Over the last year, one of the most significant attack vectors for hackers has cross-chain bridges. These remain the weakest link in the DeFi space, especially when transferring assets between chains. In 2022 alone, 64% of all stolen funds in DeFi were lost on bridges.
As Layer2s continue to evolve and the number of blockchain ecosystems proliferate, the quest for interoperability is becoming more urgent. The need for fluid blockchain interoperability will grow, especially between EVM and non-EVM chains. Currently, most bridging is done using ‘wrapped’ assets, leading to liquidity fragmentation across many different chains, dApps and ecosystems.
One of the projects looking to address this ‘pain point’ for blockchains and users alike is LayerZero. Unlike L1s and L2s, LayerZero is not a blockchain. It is a type of cross-chain communication protocol that enables blockchains to communicate without using wrapped assets, sidechains or other ‘trusted’ intermediaries and can be integrated into any smart contract. Think of LayerZero as a generalised message-passing ‘bridge’ infrastructure natively transferring assets and other data across different chains. Its simple modular framework allows applications to build cross-chain solutions on top, allowing projects to make their own choices in implementation.
How it works
LayerZero envisions a world where all chains are connected seamlessly, and users can interact between chains without being aware of it. Whether or not this is achievable is anyone’s guess, but it is a lofty ideal for any blockchain project.
The diagram below illustrates how LayerZero transactions work across chains:
Source: LayerZero Whitepaper
LayerZero Endpoints are the UX interface to the LayerZero network. Each chain has one Endpoint implemented as a series of on-chain intelligent contracts. The Endpoint allows users to send a message using the LayerZero backend, guaranteeing validated delivery.
The Oracle is a third-party service that provides the mechanism to read a block header from one chain, independent of other components, and send it to another chain. In theory, this Oracle can be any third-party service that provides this mechanism, but in practice, LayerZero intends to use Chainlink, the current industry leader in decentralised Oracle networks.
The Relayer is an off-chain service similar to an Oracle, but it fetches the proof for a specified transaction instead of fetching block headers. To ensure valid delivery, the only requirement is for any message sent using the LayerZero protocol; the Oracle and Relayer must be independent of each other. This design ensures that the Relayer cannot collude with the Oracle, and this independence creates trustless validated delivery.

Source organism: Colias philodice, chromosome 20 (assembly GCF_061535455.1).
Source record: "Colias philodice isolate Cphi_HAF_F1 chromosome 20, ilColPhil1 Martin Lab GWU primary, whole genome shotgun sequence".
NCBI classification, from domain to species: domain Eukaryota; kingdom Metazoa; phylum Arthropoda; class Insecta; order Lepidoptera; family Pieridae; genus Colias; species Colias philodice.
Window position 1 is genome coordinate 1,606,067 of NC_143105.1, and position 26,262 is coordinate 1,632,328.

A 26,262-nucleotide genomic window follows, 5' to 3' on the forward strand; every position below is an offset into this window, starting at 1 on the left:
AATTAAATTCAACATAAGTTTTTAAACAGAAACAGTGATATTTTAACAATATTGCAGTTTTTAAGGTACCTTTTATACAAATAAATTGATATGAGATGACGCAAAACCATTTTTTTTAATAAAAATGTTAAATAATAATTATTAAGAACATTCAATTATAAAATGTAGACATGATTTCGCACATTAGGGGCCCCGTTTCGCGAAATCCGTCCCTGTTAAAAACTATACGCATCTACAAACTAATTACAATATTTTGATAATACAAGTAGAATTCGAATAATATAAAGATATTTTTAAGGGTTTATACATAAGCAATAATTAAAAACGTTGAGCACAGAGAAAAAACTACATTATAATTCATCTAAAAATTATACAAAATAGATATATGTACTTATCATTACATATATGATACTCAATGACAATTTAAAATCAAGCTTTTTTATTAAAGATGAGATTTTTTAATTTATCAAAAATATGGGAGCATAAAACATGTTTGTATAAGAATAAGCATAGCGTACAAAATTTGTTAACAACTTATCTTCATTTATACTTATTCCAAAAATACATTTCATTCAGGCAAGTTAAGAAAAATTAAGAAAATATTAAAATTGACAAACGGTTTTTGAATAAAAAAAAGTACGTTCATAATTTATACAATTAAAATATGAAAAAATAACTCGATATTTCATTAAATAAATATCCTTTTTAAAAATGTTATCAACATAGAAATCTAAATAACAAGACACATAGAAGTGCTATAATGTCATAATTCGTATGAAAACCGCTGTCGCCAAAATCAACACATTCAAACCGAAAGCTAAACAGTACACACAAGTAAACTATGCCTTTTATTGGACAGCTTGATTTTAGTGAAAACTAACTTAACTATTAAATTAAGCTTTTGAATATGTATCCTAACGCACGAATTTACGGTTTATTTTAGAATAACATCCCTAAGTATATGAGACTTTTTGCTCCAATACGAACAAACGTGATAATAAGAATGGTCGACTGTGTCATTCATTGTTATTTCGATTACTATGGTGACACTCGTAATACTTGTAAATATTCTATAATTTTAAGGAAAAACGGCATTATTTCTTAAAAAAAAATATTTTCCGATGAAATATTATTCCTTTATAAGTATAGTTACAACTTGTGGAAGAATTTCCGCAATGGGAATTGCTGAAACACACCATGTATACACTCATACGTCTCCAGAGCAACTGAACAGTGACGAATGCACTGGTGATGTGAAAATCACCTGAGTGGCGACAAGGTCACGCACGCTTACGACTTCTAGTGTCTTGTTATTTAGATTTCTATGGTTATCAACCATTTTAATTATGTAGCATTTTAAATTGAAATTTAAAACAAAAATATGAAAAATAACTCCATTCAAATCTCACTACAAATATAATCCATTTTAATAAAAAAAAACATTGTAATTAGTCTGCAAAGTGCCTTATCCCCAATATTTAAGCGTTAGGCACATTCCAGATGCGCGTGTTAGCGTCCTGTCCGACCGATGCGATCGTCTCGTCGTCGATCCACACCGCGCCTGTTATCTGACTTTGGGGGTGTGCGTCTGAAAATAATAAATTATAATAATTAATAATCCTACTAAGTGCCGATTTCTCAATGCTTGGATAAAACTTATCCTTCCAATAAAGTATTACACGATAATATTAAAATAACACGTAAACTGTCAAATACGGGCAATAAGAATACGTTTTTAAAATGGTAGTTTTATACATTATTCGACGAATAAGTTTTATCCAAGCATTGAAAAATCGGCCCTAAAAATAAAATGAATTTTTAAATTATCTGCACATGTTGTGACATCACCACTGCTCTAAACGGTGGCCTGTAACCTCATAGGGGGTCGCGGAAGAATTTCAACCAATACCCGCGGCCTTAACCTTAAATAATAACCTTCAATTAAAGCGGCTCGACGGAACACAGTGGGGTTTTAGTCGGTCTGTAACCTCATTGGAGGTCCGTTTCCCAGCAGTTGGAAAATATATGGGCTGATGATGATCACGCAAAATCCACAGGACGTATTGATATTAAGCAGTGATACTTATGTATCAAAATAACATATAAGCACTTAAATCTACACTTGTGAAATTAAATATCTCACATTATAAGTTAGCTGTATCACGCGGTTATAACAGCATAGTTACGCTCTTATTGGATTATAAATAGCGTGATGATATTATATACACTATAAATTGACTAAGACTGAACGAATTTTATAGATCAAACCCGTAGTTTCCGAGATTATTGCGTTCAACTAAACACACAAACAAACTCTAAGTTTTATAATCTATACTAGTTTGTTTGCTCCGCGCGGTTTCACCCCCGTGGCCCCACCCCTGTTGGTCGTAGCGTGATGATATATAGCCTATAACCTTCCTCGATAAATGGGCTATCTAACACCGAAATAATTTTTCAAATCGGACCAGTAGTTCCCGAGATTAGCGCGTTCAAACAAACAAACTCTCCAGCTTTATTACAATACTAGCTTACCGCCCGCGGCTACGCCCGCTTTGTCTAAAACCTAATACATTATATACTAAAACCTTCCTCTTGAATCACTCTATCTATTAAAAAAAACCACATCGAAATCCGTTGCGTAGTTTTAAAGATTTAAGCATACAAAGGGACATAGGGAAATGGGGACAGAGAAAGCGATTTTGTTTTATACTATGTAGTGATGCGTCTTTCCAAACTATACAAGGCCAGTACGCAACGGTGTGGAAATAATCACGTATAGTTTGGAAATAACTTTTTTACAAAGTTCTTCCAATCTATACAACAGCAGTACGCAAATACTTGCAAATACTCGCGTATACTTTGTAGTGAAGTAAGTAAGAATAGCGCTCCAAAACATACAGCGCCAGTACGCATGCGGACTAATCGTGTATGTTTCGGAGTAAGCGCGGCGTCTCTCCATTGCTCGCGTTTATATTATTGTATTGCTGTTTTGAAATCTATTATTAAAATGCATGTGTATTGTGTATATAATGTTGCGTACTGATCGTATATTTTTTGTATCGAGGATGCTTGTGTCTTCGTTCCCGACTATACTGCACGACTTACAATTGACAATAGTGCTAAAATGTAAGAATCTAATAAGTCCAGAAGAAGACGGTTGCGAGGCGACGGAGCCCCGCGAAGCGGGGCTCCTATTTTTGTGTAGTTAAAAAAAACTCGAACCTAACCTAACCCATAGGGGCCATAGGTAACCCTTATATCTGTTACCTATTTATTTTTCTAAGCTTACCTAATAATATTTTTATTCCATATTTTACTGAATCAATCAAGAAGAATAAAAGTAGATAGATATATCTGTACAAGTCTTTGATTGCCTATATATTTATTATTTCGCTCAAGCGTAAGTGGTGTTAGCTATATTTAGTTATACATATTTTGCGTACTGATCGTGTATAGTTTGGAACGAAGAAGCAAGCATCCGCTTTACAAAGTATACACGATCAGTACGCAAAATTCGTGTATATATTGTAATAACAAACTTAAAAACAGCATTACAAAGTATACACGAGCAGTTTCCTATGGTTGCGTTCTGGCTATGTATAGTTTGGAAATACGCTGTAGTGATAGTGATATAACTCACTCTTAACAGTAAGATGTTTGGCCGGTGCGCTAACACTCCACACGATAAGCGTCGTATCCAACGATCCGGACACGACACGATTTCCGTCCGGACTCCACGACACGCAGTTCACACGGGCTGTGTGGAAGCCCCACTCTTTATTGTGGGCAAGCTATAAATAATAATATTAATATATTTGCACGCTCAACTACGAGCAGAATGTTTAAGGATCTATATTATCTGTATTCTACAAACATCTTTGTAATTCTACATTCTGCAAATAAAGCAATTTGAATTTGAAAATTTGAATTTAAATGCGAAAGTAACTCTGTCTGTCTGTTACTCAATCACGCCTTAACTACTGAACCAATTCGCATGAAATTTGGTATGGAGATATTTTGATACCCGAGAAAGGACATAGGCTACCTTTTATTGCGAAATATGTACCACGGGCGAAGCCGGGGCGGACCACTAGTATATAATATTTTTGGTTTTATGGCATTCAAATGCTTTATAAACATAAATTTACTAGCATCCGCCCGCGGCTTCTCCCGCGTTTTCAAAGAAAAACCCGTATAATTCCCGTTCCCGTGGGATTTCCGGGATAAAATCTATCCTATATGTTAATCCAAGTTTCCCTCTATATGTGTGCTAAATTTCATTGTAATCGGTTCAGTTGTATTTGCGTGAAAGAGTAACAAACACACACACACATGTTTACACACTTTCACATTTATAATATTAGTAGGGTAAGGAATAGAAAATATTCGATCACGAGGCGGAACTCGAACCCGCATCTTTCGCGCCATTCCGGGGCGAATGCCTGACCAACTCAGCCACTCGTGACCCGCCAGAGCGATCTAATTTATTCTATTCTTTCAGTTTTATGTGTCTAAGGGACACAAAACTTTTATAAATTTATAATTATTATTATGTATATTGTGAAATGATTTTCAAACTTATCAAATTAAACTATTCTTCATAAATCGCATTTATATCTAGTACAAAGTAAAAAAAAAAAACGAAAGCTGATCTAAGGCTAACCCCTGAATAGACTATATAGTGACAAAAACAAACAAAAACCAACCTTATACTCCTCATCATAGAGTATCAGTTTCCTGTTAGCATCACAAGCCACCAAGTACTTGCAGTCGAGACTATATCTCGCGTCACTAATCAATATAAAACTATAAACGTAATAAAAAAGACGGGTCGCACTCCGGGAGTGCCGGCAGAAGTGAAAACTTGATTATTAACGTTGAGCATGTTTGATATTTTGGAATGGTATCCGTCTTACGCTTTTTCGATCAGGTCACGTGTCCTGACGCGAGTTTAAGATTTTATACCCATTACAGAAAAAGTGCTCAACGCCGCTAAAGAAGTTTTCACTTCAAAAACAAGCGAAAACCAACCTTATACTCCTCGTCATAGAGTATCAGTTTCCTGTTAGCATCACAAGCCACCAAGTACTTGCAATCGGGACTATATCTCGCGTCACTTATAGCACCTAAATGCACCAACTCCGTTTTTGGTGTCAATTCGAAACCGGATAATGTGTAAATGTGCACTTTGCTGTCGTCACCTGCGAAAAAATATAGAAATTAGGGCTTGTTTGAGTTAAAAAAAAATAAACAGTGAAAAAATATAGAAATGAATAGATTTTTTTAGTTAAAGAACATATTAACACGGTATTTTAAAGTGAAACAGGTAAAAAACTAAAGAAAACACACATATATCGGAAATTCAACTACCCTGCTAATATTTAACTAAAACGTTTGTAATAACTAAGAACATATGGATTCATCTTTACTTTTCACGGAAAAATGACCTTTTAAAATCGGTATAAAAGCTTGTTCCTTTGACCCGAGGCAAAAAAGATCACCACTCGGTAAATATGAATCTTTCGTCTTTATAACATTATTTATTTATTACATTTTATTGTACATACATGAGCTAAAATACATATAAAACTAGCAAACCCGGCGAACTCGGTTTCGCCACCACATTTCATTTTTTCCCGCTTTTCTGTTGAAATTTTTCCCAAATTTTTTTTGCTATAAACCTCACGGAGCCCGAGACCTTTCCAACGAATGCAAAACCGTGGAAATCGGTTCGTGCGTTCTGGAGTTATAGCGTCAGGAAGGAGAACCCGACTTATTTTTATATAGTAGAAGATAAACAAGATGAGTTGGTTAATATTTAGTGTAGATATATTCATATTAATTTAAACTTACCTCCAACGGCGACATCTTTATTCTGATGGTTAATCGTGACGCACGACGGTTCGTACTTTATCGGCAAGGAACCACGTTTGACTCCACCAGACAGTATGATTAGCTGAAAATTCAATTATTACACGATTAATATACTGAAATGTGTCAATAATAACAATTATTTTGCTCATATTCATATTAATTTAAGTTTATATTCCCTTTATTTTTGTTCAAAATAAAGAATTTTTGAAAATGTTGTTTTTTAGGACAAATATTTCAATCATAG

Their approach is to keep things simple for developers and applications, providing them with an efficient cross-chain framework that is simple and intuitive. For users, cross-chain interactions are easier, cheaper and more secure. In theory, everyone wins.
There is a slight wrinkle. Oracles and Relayes run the fetching and storing transaction data off-chain (like Layer2s). While this reduces costs, it creates additional trust assumptions as users cannot ‘check the chain’ to verify the transaction data themselves. There is also the question of data storage and security. Given that the choice of Relayers is still somewhat limited to Chainlink and several other providers, LayerZero needs the number of Relayers to grow over time to be truly decentralised. If the same few Oracles and Relayers are responsible for validating most LayerZero transactions, then the protocol will face claims of being centralised by default, not design.
Adoption rules them all
As with all new protocols, security and adoption are vital to their success and longevity in DeFi. Quality often trumps quantity when it comes to partnerships; theirs include Stargate Finance (a native asset bridge built using LayerZero), Avalanche (who is building a BTC bridge using LayerZero) and Circle (who is building USDC on top of LayerZero).
Since its 2022 launch, LayerZero has over 70 projects in its ecosystem, over 30 supported chains, and 2.4 million unique users. Most transactions are from Layer2 chains such as Arbitrum, Polygon, Optimism, and Avalanche:
Source: Dune Analytics https://dune.com/haechi_research/layerzero-and-stargate
LayerZero’s transaction volume has increased since April 2023, driven by alpha speculation of an $ZRO token airdrop, similar to what Arbitrum, Optimism and other alpha token targets have experienced over the past year. LayerZero may be riding its hype wave, but in theory, there is more to this protocol than alpha.
Achieving true interoperability across chains is necessary for the overall success of Web3. The customisation of its simple framework, plus its partnerships, could enable LayerZero to be a foundational part of creating ‘omnichain’ infrastructure to connect them all. Definitely, one to watch as it plays out.